The physical remains of our past – buildings, landscapes, city streets, archives, artefacts and archaeological sites – and the intangible associations of tradition, language and memory continue to shape our lives. However, the ways we understand and manage ‘heritage’ are changing rapidly.
We’ll challenge you to think about what heritage means, help you to set heritage management in its social, political and economic context, and give you the chance to apply your understanding through a range of research and practice-based projects with our regional, national and international partners.
You’ll explore how heritage sites are managed, presented and explained. We’ll teach you to consider their value beyond something to see or a place to visit.
What challenges are heritage bodies currently facing? What choices do they make in dealing with them? How will pressures on public funding for heritage in the UK – and further afield – shape our experience of visiting and working in museums and heritage sites in the future? And how will our wider understanding of heritage change as a result?
Trying to answer such questions provides a framework for practical work in the sector, underpinned by hands-on, supportive teaching. We want you to become involved in a range of projects, working with our extensive range of partners, and to gain experience on the ground.
Applicants will normally have a good first degree (2.1 or above) in any academic subject. Applicants without a first degree may be considered if they can demonstrate considerable relevant experience; they may be asked to attend an interview.
If English is not your first language then you will need to provide evidence of proficiency in written and spoken English. The English language requirements can be found here.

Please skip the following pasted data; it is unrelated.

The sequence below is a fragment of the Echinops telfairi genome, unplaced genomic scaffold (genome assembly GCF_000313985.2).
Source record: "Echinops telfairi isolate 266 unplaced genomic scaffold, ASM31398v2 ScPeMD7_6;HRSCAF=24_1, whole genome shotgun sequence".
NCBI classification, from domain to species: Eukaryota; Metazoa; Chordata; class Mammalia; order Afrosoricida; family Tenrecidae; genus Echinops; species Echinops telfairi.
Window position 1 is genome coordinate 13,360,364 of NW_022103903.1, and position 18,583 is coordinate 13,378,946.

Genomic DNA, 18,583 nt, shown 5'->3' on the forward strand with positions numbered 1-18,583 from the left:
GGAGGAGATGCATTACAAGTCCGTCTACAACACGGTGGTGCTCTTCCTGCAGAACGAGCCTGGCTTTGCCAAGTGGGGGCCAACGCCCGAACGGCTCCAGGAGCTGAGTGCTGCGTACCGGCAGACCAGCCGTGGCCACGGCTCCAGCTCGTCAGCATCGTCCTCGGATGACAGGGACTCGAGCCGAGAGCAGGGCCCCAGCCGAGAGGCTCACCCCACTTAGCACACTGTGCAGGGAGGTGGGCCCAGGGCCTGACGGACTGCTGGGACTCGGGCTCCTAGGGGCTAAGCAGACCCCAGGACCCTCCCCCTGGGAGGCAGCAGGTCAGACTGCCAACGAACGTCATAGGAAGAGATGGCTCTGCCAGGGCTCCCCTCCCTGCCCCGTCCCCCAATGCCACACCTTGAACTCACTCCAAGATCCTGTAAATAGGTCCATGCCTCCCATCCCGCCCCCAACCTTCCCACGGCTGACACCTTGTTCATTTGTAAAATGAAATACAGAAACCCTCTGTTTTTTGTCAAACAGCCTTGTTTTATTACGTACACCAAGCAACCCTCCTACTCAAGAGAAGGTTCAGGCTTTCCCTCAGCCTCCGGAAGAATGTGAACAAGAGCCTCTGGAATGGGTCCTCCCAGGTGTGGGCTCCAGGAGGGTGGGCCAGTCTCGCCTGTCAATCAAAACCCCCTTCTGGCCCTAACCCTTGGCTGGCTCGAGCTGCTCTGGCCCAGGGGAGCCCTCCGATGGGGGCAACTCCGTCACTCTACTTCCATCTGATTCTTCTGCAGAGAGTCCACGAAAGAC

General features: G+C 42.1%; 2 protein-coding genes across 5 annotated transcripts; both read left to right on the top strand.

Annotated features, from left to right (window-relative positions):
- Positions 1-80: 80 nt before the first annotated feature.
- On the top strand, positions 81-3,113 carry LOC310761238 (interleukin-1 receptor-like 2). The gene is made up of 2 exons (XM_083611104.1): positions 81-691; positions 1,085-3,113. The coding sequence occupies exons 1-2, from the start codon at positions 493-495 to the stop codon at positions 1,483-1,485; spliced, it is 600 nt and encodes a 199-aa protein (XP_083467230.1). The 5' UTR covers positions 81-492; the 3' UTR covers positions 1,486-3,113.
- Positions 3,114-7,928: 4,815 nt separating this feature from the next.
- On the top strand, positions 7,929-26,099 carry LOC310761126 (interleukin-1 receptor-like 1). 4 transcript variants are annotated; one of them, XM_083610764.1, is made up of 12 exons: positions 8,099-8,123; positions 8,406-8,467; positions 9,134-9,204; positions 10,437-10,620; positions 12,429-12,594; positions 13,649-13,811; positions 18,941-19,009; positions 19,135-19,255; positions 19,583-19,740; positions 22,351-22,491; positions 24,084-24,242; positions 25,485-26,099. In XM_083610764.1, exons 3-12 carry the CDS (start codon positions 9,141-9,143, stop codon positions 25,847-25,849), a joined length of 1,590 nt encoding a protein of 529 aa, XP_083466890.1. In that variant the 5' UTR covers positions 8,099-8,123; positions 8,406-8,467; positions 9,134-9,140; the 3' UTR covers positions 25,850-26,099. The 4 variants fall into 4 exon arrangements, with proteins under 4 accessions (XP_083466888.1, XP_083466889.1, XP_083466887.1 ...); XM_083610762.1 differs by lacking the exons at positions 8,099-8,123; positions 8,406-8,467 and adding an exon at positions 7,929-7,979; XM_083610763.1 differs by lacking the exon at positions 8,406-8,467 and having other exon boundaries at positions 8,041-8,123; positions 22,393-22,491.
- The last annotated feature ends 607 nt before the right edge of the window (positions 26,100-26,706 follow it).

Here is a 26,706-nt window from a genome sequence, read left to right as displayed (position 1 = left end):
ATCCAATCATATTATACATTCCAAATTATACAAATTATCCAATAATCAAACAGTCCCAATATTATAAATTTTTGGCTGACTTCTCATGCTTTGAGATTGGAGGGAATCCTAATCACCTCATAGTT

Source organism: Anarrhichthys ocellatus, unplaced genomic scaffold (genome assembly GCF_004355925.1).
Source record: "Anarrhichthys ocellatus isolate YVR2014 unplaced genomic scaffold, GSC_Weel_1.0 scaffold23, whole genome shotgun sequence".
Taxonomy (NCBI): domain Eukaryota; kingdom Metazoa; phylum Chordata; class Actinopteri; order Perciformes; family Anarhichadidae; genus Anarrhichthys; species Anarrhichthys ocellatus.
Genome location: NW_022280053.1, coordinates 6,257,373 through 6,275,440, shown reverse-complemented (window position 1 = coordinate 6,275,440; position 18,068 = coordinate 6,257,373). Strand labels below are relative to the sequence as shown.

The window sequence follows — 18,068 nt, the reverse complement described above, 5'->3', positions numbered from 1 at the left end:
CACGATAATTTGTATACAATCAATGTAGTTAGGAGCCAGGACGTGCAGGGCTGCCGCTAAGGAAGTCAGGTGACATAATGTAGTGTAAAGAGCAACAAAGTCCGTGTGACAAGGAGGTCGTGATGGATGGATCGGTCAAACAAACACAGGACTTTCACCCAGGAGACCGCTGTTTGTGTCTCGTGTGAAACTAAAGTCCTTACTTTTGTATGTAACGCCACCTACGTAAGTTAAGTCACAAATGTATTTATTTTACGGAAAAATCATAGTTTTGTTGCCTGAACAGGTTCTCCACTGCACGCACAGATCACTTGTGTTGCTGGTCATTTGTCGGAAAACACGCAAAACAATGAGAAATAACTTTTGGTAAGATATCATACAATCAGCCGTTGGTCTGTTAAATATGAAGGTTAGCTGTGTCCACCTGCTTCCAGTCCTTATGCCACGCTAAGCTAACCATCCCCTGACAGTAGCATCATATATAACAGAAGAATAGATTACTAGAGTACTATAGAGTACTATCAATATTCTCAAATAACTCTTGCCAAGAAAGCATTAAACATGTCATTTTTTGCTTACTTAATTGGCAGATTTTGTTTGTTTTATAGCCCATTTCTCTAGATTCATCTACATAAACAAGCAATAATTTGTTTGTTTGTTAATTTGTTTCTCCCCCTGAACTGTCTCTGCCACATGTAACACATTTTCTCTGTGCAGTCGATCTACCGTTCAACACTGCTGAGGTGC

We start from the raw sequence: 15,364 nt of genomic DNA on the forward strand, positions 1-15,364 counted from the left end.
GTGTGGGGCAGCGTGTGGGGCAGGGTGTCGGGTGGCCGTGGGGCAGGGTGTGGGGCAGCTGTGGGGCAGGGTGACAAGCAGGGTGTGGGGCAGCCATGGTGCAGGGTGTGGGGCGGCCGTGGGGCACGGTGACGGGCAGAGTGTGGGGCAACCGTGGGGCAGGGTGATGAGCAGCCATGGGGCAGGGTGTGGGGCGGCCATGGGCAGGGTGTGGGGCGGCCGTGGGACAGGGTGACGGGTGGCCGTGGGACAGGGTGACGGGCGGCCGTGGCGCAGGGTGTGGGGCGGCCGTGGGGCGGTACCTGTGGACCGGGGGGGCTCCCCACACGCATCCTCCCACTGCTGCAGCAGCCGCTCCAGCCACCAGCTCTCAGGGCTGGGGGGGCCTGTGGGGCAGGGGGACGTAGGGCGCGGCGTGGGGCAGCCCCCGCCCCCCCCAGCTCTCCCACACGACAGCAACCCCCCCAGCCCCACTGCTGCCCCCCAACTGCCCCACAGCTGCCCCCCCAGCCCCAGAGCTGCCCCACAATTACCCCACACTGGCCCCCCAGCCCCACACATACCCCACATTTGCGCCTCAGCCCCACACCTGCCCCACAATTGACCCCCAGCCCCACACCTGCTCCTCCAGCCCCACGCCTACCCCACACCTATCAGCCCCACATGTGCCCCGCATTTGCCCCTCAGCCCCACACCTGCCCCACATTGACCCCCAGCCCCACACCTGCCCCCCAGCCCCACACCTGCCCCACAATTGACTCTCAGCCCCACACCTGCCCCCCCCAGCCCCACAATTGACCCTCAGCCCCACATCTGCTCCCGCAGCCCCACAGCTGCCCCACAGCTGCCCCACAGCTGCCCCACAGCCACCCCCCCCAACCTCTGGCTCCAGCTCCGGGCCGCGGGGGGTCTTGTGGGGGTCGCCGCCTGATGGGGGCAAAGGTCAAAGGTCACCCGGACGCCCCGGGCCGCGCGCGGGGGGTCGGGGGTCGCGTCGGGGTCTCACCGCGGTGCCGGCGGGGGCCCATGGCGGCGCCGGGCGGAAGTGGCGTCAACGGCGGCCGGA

Provides the foundation for your subsequent study. We will explore changing and contested ideas about the nature of heritage, examine the social, political, and economic context in which heritage is defined and managed, and consider the best of current practice through a series of workshops. These are led by some of the best professionals in the sector, many of whom will continue to offer you support and advice.
Tests how far your thinking has developed. You will plan and undertake an independent research project, which allows you to ask key questions about an aspect of current practice which most inspires or concerns you. In parallel with this, you will complete a 25 day placement with one of our many partners in the sector.
Marks the culmination of your studies, the chance to complete an extended piece of research through a dissertation or to design and deliver a new project in collaboration with a heritage site, museum, archive or community group, or to work with artists and teachers, health professionals and developers.
Part time students follow the same sequence of modules, but do so over two years, working from theory to practice and assessing both in relation to one another.
Careers in the heritage sector include:
education and learning;
exhibition planning and implementation;
community engagement and outreach;
marketing and fundraising;
retail and visitor services.
The course includes a range of generic skills and opportunities aimed at those looking interested in the voluntary sector, social enterprises, fundraising, and a wide range of administrative and management roles.
Some of our graduates go on to complete postgraduate research, and we have a growing cohort of PhD students working in the field of heritage studies.
¡Infórmate ahora sin compromiso!